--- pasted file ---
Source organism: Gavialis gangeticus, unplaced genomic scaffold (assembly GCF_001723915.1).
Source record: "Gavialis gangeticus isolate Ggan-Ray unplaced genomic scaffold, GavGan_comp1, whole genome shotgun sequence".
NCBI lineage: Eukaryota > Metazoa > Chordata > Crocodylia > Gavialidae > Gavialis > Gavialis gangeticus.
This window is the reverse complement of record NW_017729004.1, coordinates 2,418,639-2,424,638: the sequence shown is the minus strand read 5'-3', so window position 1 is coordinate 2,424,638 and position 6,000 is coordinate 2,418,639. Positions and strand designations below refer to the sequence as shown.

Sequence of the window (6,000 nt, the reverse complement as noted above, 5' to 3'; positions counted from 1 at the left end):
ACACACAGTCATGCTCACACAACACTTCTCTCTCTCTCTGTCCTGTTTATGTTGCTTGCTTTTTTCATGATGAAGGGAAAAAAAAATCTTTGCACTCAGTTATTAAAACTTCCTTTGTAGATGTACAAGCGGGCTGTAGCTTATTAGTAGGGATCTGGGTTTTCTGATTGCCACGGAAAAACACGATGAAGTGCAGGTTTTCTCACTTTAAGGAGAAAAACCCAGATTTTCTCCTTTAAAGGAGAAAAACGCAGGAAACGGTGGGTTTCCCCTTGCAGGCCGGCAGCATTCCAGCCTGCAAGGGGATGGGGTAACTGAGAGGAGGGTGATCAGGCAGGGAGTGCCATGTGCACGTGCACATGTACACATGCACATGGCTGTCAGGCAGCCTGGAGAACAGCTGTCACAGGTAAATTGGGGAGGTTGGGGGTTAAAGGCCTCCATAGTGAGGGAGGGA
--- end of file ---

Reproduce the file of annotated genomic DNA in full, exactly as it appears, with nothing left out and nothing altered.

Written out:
Source organism: Gavialis gangeticus, unplaced genomic scaffold (assembly GCF_001723915.1).
Source record: "Gavialis gangeticus isolate Ggan-Ray unplaced genomic scaffold, GavGan_comp1, whole genome shotgun sequence".
NCBI lineage: Eukaryota > Metazoa > Chordata > Crocodylia > Gavialidae > Gavialis > Gavialis gangeticus.
This window is the reverse complement of record NW_017729004.1, coordinates 2,418,639-2,424,638: the sequence shown is the minus strand read 5'-3', so window position 1 is coordinate 2,424,638 and position 6,000 is coordinate 2,418,639. Positions and strand designations below refer to the sequence as shown.

Sequence of the window (6,000 nt, the reverse complement as noted above, 5' to 3'; positions counted from 1 at the left end):
ACACACAGTCATGCTCACACAACACTTCTCTCTCTCTCTGTCCTGTTTATGTTGCTTGCTTTTTTCATGATGAAGGGAAAAAAAAATCTTTGCACTCAGTTATTAAAACTTCCTTTGTAGATGTACAAGCGGGCTGTAGCTTATTAGTAGGGATCTGGGTTTTCTGATTGCCACGGAAAAACACGATGAAGTGCAGGTTTTCTCACTTTAAGGAGAAAAACCCAGATTTTCTCCTTTAAAGGAGAAAAACGCAGGAAACGGTGGGTTTCCCCTTGCAGGCCGGCAGCATTCCAGCCTGCAAGGGGATGGGGTAACTGAGAGGAGGGTGATCAGGCAGGGAGTGCCATGTGCACGTGCACATGTACACATGCACATGGCTGTCAGGCAGCCTGGAGAACAGCTGTCACAGGTAAATTGGGGAGGTTGGGGGTTAAAGGCCTCCATAGTGAGGGAGGGA